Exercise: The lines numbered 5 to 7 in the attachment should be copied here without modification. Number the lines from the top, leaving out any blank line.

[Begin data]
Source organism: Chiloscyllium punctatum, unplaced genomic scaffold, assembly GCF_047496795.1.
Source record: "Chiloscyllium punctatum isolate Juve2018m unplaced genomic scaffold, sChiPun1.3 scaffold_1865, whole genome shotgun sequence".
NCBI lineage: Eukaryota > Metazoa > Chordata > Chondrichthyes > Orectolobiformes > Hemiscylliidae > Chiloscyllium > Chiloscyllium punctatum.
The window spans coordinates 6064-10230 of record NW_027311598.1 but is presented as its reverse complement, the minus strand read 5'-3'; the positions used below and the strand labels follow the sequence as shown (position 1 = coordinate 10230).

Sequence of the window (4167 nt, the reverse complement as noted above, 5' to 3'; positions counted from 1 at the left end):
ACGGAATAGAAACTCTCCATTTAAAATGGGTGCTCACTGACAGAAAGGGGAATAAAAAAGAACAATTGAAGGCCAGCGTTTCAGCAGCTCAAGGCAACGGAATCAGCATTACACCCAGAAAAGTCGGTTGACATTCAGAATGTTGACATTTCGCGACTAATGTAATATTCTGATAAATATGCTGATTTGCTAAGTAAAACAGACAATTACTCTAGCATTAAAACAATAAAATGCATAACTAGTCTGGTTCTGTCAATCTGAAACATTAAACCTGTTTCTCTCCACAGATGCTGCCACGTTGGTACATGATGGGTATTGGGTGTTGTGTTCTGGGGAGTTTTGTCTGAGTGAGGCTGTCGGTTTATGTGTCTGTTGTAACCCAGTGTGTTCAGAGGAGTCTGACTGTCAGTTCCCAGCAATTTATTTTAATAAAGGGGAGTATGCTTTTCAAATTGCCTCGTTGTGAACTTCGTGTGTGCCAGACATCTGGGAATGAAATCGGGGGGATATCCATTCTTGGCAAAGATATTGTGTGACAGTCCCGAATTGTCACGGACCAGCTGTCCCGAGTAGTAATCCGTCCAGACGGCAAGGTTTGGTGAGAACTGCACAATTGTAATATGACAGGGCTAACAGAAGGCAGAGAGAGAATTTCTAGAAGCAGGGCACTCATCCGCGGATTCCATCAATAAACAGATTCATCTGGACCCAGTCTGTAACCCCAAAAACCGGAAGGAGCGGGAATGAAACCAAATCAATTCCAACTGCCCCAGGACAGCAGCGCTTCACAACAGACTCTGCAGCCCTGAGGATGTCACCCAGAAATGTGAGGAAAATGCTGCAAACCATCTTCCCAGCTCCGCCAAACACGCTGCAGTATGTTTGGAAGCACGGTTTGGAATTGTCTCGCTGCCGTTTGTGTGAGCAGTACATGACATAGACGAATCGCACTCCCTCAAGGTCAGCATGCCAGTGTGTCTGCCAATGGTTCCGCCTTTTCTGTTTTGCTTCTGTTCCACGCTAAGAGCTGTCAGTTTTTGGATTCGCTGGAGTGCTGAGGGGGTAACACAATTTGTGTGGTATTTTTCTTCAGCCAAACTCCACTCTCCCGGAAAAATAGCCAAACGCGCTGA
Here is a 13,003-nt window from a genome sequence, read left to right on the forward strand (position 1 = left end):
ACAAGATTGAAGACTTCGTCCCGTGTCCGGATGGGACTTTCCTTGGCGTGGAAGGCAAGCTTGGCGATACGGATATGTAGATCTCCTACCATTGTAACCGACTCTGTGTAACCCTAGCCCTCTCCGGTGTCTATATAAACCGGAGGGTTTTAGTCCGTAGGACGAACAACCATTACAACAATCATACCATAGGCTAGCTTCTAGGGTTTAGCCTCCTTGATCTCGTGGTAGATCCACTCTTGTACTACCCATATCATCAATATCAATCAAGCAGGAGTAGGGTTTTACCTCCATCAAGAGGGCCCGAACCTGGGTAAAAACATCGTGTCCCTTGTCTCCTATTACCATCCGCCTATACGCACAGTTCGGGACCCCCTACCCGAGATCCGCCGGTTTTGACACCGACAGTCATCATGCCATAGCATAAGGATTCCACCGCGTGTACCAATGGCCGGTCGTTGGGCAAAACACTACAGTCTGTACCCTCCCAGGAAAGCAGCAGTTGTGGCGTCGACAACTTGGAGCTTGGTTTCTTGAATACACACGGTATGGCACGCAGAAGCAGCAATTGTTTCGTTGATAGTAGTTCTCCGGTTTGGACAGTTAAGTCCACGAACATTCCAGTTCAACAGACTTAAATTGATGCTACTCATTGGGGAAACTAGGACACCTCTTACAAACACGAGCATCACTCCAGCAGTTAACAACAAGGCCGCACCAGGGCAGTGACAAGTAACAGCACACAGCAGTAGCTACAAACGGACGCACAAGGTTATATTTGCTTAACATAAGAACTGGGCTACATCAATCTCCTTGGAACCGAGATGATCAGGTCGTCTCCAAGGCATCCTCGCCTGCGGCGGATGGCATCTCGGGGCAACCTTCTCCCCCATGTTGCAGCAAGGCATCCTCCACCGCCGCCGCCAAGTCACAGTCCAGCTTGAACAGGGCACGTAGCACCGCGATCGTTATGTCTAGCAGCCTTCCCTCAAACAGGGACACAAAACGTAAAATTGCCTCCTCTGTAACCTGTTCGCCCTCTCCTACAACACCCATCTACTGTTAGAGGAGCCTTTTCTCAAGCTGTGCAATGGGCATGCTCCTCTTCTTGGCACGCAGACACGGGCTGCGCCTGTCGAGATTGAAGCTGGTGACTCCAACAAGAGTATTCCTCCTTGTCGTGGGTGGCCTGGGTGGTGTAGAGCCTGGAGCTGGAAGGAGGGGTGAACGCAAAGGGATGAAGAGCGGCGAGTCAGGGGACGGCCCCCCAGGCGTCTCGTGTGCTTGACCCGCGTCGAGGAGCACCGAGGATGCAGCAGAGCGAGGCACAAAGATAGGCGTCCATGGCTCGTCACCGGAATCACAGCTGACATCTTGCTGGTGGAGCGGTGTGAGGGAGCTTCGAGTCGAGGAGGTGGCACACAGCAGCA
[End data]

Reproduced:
Sequence of the window (4167 nt, the reverse complement as noted above, 5' to 3'; positions counted from 1 at the left end):
ACGGAATAGAAACTCTCCATTTAAAATGGGTGCTCACTGACAGAAAGGGGAATAAAAAAGAACAATTGAAGGCCAGCGTTTCAGCAGCTCAAGGCAACGGAATCAGCATTACACCCAGAAAAGTCGGTTGACATTCAGAATGTTGACATTTCGCGACTAATGTAATATTCTGATAAATATGCTGATTTGCTAAGTAAAACAGACAATTACTCTAGCATTAAAACAATAAAATGCATAACTAGTCTGGTTCTGTCAATCTGAAACATTAAACCTGTTTCTCTCCACAGATGCTGCCACGTTGGTACATGATGGGTATTGGGTGTTGTGTTCTGGGGAGTTTTGTCTGAGTGAGGCTGTCGGTTTATGTGTCTGTTGTAACCCAGTGTGTTCAGAGGAGTCTGACTGTCAGTTCCCAGCAATTTATTTTAATAAAGGGGAGTATGCTTTTCAAATTGCCTCGTTGTGAACTTCGTGTGTGCCAGACATCTGGGAATGAAATCGGGGGGATATCCATTCTTGGCAAAGATATTGTGTGACAGTCCCGAATTGTCACGGACCAGCTGTCCCGAGTAGTAATCCGTCCAGACGGCAAGGTTTGGTGAGAACTGCACAATTGTAATATGACAGGGCTAACAGAAGGCAGAGAGAGAATTTCTAGAAGCAGGGCACTCATCCGCGGATTCCATCAATAAACAGATTCATCTGGACCCAGTCTGTAACCCCAAAAACCGGAAGGAGCGGGAATGAAACCAAATCAATTCCAACTGCCCCAGGACAGCAGCGCTTCACAACAGACTCTGCAGCCCTGAGGATGTCACCCAGAAATGTGAGGAAAATGCTGCAAACCATCTTCCCAGCTCCGCCAAACACGCTGCAGTATGTTTGGAAGCACGGTTTGGAATTGTCTCGCTGCCGTTTGTGTGAGCAGTACATGACATAGACGAATCGCACTCCCTCAAGGTCAGCATGCCAGTGTGTCTGCCAATGGTTCCGCCTTTTCTGTTTTGCTTCTGTTCCACGCTAAGAGCTGTCAGTTTTTGGATTCGCTGGAGTGCTGAGGGGGTAACACAATTTGTGTGGTATTTTTCTTCAGCCAAACTCCACTCTCCCGGAAAAATAGCCAAACGCGCTGA
Here is a 13,003-nt window from a genome sequence, read left to right on the forward strand (position 1 = left end):